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Amounts deducted from income for child support

There are many things that parents provide for their children as they grow up. They provide love and emotional support, but also provide most of their children's financial support as well. In fact, parents are required to provide shelter, food and clothing to children until they are adults. Parents generally do this together when they are still married or living together, but when the couple is no longer together ensuring both parents provide can be more difficult, especially when one parent has the children more than the other.

To ensure that both parents do in fact contribute financially for their children's needs, non-custodial parents are generally ordered to pay child support to the custodial parent. Child support orders are based on the parents' income, which includes many different ways that people receive money, such as income from a job, workers' compensation, self-employment income and many other forms. Then, the non-custodial parent pays a percentage of that income for child support. The percentage they pay is based on the number of children.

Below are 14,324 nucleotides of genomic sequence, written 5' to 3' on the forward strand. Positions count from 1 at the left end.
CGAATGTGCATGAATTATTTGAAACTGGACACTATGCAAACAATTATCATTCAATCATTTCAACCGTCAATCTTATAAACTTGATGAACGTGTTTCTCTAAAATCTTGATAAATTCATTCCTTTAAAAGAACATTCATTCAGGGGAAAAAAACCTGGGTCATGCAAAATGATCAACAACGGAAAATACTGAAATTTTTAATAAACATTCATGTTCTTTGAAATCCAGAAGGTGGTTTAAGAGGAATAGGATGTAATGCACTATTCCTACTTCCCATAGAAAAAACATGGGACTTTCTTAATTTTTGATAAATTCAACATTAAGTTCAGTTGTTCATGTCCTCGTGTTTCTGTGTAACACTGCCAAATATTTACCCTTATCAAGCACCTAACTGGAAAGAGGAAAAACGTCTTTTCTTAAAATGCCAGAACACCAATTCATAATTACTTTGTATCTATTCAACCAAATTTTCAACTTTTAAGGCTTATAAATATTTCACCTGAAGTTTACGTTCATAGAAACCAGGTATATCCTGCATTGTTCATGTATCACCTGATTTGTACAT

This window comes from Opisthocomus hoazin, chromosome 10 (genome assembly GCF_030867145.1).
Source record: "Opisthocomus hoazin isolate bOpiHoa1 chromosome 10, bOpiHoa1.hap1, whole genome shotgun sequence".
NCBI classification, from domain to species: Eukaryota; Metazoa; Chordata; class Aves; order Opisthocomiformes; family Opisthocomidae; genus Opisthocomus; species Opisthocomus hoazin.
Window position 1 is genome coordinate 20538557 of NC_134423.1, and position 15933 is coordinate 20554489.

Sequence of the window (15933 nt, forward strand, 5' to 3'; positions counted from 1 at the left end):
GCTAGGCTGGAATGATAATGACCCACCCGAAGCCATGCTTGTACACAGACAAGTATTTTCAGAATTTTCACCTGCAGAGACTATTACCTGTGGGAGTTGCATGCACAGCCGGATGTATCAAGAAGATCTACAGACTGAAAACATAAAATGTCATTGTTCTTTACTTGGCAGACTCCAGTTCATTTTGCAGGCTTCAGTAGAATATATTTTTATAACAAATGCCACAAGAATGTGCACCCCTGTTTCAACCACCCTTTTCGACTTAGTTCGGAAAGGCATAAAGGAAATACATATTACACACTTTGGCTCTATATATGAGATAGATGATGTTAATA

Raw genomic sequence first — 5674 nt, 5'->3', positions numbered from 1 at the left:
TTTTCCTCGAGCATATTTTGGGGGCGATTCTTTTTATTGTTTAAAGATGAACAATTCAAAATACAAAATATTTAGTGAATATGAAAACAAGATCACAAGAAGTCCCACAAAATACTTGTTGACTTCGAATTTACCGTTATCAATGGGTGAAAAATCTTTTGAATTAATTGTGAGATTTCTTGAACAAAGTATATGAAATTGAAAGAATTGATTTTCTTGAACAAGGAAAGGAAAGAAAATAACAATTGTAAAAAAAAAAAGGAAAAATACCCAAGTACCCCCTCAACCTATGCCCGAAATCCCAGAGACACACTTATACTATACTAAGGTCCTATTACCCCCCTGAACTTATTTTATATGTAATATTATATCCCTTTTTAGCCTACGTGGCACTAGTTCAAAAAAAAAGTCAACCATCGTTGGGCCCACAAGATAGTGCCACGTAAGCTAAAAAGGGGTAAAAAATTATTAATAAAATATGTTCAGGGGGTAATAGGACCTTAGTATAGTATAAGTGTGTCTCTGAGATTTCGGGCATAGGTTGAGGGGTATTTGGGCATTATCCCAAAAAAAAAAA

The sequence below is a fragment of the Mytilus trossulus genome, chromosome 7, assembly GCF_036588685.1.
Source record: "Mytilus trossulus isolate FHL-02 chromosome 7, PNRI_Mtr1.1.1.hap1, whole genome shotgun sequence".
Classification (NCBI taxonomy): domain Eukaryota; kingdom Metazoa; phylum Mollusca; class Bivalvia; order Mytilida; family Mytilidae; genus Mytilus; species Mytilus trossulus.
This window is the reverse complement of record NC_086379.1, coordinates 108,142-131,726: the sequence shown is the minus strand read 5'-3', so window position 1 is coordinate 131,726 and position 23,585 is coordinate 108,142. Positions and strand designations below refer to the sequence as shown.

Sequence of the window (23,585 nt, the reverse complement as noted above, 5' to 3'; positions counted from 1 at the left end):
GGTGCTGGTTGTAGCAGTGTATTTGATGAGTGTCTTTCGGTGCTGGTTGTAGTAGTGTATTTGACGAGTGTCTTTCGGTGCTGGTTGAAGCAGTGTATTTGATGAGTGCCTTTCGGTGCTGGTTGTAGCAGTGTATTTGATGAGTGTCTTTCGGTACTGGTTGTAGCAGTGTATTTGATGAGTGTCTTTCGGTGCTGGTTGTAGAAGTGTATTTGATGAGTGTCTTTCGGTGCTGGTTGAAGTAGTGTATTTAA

However, there are certain deductions that are made from the income before determining the amount of child support. One is unreimbursed business expenses. Another is the amount a parent pays for spousal maintenance to a former spouse or the current spouse. Child support paid for a non-joint child is also deducted. Finally, public assistance received by either spouse, supplemental security income and taxes paid are deducted. After all deductions are made then the percentage is taken from the amount left for child support.

Parents earn money in many different ways to provide for their children. For the most part, any income a parent earns will be used to determine child support, but there are deductions that are made for various payments, such as child support for a non-joint child taxes and spousal maintenance.

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